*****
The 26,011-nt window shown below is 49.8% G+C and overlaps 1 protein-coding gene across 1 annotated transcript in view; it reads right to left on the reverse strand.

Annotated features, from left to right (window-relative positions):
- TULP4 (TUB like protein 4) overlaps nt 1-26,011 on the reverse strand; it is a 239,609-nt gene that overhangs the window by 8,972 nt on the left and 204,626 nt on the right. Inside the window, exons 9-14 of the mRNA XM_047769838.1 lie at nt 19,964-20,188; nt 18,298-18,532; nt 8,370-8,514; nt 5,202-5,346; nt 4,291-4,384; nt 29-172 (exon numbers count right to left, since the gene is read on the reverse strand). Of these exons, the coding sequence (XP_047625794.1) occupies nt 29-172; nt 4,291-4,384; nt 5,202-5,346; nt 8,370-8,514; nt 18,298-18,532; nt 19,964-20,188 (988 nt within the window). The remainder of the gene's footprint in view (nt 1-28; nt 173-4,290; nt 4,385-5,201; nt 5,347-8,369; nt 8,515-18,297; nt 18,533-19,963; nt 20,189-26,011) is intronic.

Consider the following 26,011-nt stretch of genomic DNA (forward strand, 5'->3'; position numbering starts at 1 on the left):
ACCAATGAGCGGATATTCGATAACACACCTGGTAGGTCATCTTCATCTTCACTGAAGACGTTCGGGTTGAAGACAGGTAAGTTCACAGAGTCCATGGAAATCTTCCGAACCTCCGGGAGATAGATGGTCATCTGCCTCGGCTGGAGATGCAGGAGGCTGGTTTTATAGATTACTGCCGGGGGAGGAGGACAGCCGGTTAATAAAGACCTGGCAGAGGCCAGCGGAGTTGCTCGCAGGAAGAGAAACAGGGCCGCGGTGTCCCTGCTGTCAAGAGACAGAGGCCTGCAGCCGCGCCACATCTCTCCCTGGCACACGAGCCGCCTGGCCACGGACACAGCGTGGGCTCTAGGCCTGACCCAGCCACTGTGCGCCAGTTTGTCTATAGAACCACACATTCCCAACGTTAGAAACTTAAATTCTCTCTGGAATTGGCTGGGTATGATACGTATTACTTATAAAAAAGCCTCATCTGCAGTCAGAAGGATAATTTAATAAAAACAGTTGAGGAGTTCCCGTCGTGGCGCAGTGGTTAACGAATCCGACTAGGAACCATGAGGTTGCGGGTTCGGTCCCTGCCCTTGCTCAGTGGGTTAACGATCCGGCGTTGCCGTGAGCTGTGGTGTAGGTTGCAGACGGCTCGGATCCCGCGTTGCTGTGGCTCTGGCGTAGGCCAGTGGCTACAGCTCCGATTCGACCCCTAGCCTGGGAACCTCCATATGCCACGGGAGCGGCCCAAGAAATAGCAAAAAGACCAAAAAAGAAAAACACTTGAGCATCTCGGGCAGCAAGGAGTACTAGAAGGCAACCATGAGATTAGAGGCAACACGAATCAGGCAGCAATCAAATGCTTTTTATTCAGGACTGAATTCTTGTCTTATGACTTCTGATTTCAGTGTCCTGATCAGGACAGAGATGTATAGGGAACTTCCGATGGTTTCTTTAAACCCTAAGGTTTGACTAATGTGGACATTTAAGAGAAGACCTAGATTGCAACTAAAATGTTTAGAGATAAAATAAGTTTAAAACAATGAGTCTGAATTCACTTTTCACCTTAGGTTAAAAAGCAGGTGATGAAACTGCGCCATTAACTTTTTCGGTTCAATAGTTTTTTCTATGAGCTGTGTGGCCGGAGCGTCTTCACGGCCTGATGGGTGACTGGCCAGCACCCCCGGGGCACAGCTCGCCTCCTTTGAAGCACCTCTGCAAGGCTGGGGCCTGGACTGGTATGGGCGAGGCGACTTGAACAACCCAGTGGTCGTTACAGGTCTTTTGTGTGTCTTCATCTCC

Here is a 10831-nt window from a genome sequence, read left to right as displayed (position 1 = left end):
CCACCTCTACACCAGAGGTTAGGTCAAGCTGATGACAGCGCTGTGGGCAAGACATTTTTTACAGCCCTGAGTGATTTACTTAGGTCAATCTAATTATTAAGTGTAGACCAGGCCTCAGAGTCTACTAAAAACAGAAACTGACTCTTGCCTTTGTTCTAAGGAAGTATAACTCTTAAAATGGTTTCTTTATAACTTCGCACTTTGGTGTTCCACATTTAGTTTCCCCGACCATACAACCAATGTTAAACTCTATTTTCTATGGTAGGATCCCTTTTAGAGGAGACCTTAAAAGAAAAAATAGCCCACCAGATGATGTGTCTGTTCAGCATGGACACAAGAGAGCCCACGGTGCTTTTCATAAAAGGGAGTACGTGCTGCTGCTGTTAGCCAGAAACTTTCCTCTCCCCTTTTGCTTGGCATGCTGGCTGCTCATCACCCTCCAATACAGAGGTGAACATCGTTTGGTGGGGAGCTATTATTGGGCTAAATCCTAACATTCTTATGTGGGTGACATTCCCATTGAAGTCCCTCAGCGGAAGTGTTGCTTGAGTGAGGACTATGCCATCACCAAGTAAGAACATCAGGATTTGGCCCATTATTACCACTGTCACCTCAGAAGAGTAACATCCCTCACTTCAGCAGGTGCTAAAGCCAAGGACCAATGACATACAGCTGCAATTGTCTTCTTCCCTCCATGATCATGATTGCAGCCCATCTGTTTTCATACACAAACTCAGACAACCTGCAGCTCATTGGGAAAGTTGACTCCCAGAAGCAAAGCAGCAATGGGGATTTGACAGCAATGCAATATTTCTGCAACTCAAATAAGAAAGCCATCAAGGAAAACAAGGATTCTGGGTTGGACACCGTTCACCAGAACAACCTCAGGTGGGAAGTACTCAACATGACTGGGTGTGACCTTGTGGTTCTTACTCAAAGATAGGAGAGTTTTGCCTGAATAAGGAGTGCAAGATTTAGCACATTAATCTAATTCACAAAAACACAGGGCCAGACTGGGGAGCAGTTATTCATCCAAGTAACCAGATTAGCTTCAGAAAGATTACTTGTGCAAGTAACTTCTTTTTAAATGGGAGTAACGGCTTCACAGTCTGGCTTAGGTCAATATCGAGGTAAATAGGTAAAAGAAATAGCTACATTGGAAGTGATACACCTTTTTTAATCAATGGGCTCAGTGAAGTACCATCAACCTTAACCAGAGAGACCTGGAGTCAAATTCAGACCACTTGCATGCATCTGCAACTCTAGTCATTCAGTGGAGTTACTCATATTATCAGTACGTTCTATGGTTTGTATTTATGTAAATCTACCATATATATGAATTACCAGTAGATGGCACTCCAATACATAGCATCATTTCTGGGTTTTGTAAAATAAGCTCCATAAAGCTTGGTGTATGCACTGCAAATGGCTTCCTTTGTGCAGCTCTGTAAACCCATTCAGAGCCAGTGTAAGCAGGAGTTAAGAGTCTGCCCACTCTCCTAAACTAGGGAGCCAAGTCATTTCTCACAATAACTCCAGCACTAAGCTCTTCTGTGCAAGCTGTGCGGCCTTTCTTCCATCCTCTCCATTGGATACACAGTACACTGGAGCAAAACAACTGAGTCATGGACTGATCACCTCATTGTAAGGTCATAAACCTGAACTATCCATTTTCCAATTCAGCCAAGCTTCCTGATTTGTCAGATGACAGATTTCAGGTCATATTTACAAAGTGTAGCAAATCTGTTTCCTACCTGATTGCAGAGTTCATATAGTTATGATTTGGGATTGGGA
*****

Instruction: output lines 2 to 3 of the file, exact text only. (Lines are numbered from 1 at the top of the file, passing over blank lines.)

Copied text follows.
Annotated features, from left to right (window-relative positions):
- TULP4 (TUB like protein 4) overlaps nt 1-26,011 on the reverse strand; it is a 239,609-nt gene that overhangs the window by 8,972 nt on the left and 204,626 nt on the right. Inside the window, exons 9-14 of the mRNA XM_047769838.1 lie at nt 19,964-20,188; nt 18,298-18,532; nt 8,370-8,514; nt 5,202-5,346; nt 4,291-4,384; nt 29-172 (exon numbers count right to left, since the gene is read on the reverse strand). Of these exons, the coding sequence (XP_047625794.1) occupies nt 29-172; nt 4,291-4,384; nt 5,202-5,346; nt 8,370-8,514; nt 18,298-18,532; nt 19,964-20,188 (988 nt within the window). The remainder of the gene's footprint in view (nt 1-28; nt 173-4,290; nt 4,385-5,201; nt 5,347-8,369; nt 8,515-18,297; nt 18,533-19,963; nt 20,189-26,011) is intronic.